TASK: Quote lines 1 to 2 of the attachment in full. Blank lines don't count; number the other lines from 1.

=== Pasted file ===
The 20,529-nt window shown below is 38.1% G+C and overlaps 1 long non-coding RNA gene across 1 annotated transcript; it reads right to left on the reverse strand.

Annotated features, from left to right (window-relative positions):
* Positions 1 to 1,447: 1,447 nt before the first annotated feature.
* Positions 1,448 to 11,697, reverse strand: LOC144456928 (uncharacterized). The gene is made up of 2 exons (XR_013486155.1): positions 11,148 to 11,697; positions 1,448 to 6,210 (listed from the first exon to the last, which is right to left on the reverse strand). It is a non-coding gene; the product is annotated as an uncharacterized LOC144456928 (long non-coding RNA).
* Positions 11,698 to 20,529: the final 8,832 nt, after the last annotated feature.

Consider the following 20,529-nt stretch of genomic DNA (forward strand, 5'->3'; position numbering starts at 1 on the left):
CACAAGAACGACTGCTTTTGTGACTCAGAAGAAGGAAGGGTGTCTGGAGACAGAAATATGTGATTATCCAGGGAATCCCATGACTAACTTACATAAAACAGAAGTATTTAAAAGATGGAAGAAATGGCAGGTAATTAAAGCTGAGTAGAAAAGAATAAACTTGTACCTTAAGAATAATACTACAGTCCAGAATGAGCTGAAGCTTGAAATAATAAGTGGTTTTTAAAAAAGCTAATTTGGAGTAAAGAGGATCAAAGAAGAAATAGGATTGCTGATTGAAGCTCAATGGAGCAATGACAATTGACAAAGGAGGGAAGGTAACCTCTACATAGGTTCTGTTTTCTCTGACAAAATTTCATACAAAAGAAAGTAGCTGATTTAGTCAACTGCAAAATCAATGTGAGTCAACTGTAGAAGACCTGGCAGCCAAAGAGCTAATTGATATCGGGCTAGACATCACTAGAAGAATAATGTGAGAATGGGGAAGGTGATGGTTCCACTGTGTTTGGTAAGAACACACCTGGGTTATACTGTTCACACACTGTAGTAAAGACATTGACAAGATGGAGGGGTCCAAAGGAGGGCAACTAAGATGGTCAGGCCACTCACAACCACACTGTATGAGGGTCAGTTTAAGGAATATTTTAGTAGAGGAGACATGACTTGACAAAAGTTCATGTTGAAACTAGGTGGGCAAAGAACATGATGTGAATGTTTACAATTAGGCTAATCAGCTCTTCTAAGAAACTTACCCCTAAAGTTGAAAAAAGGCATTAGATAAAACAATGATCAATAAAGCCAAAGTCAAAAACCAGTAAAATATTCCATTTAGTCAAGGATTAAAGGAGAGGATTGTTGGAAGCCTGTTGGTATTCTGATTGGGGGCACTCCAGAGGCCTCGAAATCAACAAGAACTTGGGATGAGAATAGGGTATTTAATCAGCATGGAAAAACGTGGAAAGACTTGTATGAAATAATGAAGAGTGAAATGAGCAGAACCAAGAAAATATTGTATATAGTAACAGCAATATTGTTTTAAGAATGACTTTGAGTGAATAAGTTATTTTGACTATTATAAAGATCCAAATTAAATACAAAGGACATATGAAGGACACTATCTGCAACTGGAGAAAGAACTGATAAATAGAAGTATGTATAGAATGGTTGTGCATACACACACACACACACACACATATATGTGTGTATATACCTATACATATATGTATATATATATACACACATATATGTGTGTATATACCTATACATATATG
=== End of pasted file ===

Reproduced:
The 20,529-nt window shown below is 38.1% G+C and overlaps 1 long non-coding RNA gene across 1 annotated transcript; it reads right to left on the reverse strand.

Annotated features, from left to right (window-relative positions):